US 362812 A
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Description (OCR text may contain errors)
S. G. BALDWIN.
No. 362,812. Patented May 10, 1887.
wvahhoz STEPHEN G. BALDW IN, OF MARION, INDIANA.
SPECIFICATION forming part of Letters Patent No. 362,812, dated May 10, 1887.
Application filcdJnly 30, 1886. Serial No. 209,516. (No model.)
To aZZ whom it may concern:
Be it known that I, STEPHEN G. BALDWIN, of the city of Marion, in the county of Grant and State of Indiana, have invented certain new and useful Improvements in Greaming- Cans; and I do hereby declare that the fo1- lowing is a full, clear, and exact description of the invention, which will enable others skilled in the artto which it appertains to make and use the same, reference being had to the accompanying drawings, and to the letters of reference marked thereon, which form part of this specification.
My invention relates to a combined milkcooling and cream-gathering vessel, and has for its object to provide a device which will facilitate the accomplishment of these objects, and at the same time will be cheap in cost, durable in use, and simple in its construction.
It consists in certain details of construction, arrangement, and combinations ofparts,which I shall now proceed to fully describe, and the specific points of novelty in which will be designated in the appended claim.
Referring to the accompanying drawings, Figure 1 is a perspective view of my device shown within an ordinary jar or vessel for holding the water. Fig. 2 is a sectional. view of the device on line mm, Fig. 1.
Like letters of reference mark the same parts in both the figures of the drawings.
Ais a milk vessel or cooler, of cylindrical or other form, having depending from the por tion (0 thereof the tubes B, of cylindrical or other form, and of any desirable number, opening at their tops into the portion A, and closed at their bottom to prevent the escape of the contents. The bottom of this portion a is provided with a corresponding number of apertures or perforations, I) I), to correspond with the number of tubes or lower reservoirs, which have the upper ends soldered to the edges around said perforations, in the manner shown in Fig. 2. These tubes are arranged with sufficient spaces or openings 0 bet-ween them to allow the water or cooling substance to cir culate therethrough and around the said branches or tubes, and are rigidly connected at their bottom by strips of metal, f. At suitable intervals around the circumference of the portion a of the vessel A are pivoted ears or clasps d, which extend above the rim of the vessel when in vertical position.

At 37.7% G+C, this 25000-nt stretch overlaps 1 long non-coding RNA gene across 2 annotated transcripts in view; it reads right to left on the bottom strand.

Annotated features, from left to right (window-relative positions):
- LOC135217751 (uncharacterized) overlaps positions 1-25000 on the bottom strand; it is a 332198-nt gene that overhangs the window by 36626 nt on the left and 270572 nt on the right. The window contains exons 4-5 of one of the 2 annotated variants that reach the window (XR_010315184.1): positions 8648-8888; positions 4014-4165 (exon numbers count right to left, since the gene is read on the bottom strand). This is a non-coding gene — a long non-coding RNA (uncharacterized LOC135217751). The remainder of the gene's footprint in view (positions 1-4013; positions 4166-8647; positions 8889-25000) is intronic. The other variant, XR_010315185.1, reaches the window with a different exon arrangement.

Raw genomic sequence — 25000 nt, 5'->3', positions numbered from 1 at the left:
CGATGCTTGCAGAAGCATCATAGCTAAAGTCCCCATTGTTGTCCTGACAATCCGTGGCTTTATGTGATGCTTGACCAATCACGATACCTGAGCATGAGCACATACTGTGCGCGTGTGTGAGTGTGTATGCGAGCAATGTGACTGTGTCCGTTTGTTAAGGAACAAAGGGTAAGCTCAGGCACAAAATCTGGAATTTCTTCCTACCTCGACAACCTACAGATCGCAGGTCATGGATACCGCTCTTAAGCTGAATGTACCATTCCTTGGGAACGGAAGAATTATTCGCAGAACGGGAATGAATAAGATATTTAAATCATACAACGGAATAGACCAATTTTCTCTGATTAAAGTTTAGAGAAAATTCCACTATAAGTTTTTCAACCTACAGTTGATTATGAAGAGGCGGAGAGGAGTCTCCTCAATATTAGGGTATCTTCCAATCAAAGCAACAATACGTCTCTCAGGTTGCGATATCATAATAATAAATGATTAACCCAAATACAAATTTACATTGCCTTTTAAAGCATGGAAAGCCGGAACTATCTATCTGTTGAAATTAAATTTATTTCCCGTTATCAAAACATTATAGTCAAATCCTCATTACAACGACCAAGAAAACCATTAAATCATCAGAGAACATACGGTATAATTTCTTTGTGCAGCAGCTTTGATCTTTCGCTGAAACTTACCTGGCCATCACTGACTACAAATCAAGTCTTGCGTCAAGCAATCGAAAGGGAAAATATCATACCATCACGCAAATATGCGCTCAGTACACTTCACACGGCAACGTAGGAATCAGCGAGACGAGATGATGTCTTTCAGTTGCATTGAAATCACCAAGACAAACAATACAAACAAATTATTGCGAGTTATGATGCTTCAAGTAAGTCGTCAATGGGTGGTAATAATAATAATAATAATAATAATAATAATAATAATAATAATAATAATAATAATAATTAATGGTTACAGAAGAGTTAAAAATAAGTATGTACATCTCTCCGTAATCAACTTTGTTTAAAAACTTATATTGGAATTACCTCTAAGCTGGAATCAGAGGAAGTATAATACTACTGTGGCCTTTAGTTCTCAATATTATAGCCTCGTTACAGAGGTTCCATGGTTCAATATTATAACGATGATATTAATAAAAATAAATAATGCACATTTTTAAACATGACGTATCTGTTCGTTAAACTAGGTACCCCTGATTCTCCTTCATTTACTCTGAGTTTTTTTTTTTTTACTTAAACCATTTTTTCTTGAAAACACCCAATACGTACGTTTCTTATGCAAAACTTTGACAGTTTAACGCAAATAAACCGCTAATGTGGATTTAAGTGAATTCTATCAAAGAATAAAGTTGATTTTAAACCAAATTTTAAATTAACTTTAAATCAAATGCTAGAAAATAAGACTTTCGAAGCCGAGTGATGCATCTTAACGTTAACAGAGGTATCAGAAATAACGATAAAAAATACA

D is the covcr,made of similar configuration in horizontal plane with. the part aof the vessel, but gradually tapering 0r conical, presenting the appearance of a frustum of a cone, as seen in Fig. 2, or an inverted frustum, as seen in Fig. 1, said cover being provided with a concave-convex partition or bottom, E, and on its outside at the part of its least circumference with a rib, 0, over which the clasps d of the part a are adapted to lock when so required.
In Fig. 1 the lid D is used as a close cover, fitting upon the upper part or rim of the portion a, with the clasps d looked over the rim 0, thus securing the cover to the can and preventing insects, dirt, &c., from reaching the milk, thus preserving it pure and clean.